When all is said and done, ICD-10 is about the money. On October 1, 2014, providers just want to know if they’ll be getting paid for their services. The question isn’t as easy to answer as many people think, and there are plenty of jitters when it comes to how payers will handle ICD-10 codes, if they will be processed in a timely manner – and if the new version of their claims will even go through. Unfortunately, it’s impossible to predict whether the industry will be ready on time, and if the transition will be a success. But even without a crystal ball, you can get a jump on your preparations by asking your payers this list of important questions about their ICD-10 plans.
Who is my dedicated contact person?
Just like with vendors, many health plans are big, bureaucratic organizations, and they have just as much on their plate as you do. They will have hundreds or thousands of physicians asking them the same questions about ICD-10, and you don’t want to get lost in the shuffle. Make sure that you have a dedicated point-person to talk to, and that he or she is capable of giving you timely and meaningful answers.
Are you going to be conducting external testing?
With all the stress that CMS has put on testing, testing, testing, this is still a very important question to ask, because the answer might very well be “no”. Medicare’s official position at the moment is that CMS contractors will not be conducting full external testing with business partners, leaving the vast majority of providers unsure if their claims can be accepted by the biggest payer in the industry. And since many major health plans follow Medicare’s lead, there is widespread concern among providers that they will be left guessing ahead of the implementation date.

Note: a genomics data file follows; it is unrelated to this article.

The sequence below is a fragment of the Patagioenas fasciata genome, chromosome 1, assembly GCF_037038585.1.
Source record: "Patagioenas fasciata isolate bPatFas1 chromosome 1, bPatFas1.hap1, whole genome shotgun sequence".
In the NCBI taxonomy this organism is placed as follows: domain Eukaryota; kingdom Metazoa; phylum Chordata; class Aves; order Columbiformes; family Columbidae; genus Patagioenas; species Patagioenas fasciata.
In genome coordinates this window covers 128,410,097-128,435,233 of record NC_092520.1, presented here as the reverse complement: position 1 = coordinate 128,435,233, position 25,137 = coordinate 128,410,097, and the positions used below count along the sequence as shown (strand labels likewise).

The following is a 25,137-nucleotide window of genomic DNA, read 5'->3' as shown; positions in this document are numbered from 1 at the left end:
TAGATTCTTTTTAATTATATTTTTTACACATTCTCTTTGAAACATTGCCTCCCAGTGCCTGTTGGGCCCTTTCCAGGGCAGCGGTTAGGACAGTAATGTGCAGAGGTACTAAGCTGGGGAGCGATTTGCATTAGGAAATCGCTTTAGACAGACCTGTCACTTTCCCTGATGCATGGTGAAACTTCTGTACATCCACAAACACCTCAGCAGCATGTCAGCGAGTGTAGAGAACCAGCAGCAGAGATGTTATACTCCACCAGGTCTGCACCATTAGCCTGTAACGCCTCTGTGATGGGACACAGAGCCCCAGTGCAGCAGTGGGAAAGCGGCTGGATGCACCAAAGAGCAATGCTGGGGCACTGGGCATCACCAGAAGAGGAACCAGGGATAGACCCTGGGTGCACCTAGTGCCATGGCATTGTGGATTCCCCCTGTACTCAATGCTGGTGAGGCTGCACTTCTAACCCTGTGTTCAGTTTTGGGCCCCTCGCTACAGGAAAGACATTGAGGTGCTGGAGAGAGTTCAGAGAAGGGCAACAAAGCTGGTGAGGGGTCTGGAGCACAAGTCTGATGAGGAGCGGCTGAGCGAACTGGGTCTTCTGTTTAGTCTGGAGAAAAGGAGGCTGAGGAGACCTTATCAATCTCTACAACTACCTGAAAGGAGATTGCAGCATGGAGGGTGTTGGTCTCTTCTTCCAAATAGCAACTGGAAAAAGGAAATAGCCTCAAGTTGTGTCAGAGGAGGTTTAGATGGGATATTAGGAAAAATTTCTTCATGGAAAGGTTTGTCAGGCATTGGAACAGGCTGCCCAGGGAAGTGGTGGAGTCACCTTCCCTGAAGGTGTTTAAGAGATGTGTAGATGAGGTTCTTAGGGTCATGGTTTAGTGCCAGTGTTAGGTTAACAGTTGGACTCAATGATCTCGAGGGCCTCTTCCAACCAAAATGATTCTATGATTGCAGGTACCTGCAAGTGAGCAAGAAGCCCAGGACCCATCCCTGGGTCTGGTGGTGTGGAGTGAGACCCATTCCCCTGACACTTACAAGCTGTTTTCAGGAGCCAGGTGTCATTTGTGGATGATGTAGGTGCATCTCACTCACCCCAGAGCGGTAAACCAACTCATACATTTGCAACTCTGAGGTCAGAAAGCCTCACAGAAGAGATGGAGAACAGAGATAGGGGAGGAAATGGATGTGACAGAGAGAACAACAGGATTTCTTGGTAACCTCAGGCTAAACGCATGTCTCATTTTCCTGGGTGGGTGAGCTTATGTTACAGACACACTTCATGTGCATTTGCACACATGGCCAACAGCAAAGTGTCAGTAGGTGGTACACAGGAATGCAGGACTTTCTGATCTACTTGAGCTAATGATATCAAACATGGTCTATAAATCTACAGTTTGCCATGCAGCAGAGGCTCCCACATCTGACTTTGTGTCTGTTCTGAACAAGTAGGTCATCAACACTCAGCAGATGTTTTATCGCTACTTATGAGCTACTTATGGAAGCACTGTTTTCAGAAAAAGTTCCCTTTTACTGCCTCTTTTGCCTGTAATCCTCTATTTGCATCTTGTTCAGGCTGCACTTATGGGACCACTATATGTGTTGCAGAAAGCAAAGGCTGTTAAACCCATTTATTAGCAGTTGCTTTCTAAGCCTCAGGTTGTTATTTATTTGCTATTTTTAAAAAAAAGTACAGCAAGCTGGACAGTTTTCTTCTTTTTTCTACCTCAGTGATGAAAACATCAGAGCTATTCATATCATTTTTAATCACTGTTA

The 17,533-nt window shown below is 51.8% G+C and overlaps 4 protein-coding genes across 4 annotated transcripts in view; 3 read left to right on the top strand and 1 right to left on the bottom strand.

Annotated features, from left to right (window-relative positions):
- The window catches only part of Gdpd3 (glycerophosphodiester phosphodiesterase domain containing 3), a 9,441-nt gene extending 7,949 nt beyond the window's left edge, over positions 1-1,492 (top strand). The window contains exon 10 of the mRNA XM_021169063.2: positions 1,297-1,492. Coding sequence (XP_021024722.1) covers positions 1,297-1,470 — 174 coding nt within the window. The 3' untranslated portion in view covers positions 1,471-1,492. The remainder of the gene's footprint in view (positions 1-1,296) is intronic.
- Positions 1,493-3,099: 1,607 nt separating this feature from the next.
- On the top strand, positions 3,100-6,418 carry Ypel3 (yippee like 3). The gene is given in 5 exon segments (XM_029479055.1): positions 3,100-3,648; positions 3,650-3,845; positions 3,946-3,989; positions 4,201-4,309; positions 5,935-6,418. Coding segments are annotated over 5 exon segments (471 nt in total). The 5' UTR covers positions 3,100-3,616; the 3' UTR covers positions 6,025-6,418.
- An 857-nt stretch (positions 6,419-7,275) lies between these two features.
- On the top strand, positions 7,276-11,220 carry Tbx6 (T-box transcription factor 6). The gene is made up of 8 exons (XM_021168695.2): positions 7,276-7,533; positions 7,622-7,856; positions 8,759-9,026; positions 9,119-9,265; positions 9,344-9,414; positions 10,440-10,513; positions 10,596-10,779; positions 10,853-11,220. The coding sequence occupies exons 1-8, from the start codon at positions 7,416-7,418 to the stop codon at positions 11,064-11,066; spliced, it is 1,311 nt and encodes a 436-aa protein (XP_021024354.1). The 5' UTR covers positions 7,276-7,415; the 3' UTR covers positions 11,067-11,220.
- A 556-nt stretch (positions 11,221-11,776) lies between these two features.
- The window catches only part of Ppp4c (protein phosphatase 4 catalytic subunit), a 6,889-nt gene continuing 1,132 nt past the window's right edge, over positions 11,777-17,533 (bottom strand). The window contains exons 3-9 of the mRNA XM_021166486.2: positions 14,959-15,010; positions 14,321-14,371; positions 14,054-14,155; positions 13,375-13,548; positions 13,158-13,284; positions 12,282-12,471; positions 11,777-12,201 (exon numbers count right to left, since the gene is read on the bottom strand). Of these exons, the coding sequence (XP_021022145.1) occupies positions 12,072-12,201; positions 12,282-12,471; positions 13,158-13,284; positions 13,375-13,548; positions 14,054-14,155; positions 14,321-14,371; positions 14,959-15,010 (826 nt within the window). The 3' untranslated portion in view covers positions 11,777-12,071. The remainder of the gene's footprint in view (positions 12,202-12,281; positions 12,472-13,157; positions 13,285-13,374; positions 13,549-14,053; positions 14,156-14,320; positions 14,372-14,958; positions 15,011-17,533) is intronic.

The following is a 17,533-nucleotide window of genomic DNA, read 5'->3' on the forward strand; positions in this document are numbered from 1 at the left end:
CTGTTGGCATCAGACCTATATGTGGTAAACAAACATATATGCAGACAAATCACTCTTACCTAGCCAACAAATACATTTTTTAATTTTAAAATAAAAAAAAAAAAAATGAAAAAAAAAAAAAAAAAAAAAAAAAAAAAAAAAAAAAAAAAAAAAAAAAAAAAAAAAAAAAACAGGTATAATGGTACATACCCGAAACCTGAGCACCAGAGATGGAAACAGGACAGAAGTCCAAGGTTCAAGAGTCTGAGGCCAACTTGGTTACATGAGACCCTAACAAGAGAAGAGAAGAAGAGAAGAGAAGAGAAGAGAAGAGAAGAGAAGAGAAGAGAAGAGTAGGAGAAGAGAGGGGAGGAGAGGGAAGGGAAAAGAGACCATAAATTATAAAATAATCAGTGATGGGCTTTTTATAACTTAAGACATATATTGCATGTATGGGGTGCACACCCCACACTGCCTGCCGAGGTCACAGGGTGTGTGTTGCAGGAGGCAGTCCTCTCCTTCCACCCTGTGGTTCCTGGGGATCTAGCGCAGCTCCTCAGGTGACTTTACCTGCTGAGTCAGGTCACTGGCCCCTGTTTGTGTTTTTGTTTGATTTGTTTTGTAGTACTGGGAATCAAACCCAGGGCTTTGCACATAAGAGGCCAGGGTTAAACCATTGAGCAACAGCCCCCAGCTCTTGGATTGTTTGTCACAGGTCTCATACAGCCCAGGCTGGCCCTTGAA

When will you be ready to do so?
If some or all of your payers will be conducting testing, be sure to ask when they’re going to be ready to start, how many claims they will want to accept from you, and what kind of feedback you’ll be getting on the quality of your ICD-10 coding. Ensuring that both you and your payer are HIPAA Version 5010 compliant is one of the critical aspects of ICD-10 that hasn’t been stressed enough. ICD-10 is entirely based on 5010, and if you’re one of the providers who haven’t switched over yet, you’re not going to be able to send and receive billing information at all.
Testing isn’t just a technical necessity. It will also help you figure out if unspecified codes are acceptable to any of your business partners, and if your documentation and medical coders are up to snuff. This extra practice for your staff can help mitigate productivity losses after go-live, and make them more comfortable with the idea that they’re on the right track.
Will you be dual processing? When will you start?
Many payers are looking to dual processing – accepting both ICD-9 and ICD-10 codes for a period of time to ease the transition and allow comparisons – as the best way to move forward and keep revenue flowing appropriately. It’s an enormous opportunity for providers, as well: your coders and physicians will have extra time to practice their documentation improvement strategies and ICD-10 coding while seeing exactly what the world after October 1 will look like.
While CMS has not indicated that dual coding will be accepted for some transition period after October 1, ask your payers if they are planning to take this step, and when they will start so you have the most time to maximize the benefits of side-by-side coding.
What happens if things go wrong?
Your payers might not have an answer for you. No one really knows what’s going to happen on October 1, and with a year left on the clock, anything is possible. Thorough, meaningful communication with all your business partners is the best way to ensure that if something does go wrong, you have a contingency plan in place to mitigate the fallout. Both payers and providers stake their entire businesses on making sure that claims are paid quickly, smoothly, and to the fullest extent, so it’s in everyone’s best interests to work together during the crucial time.
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Source: www.ehrintelligence.com; Jennifer Bresnick; July 29, 2013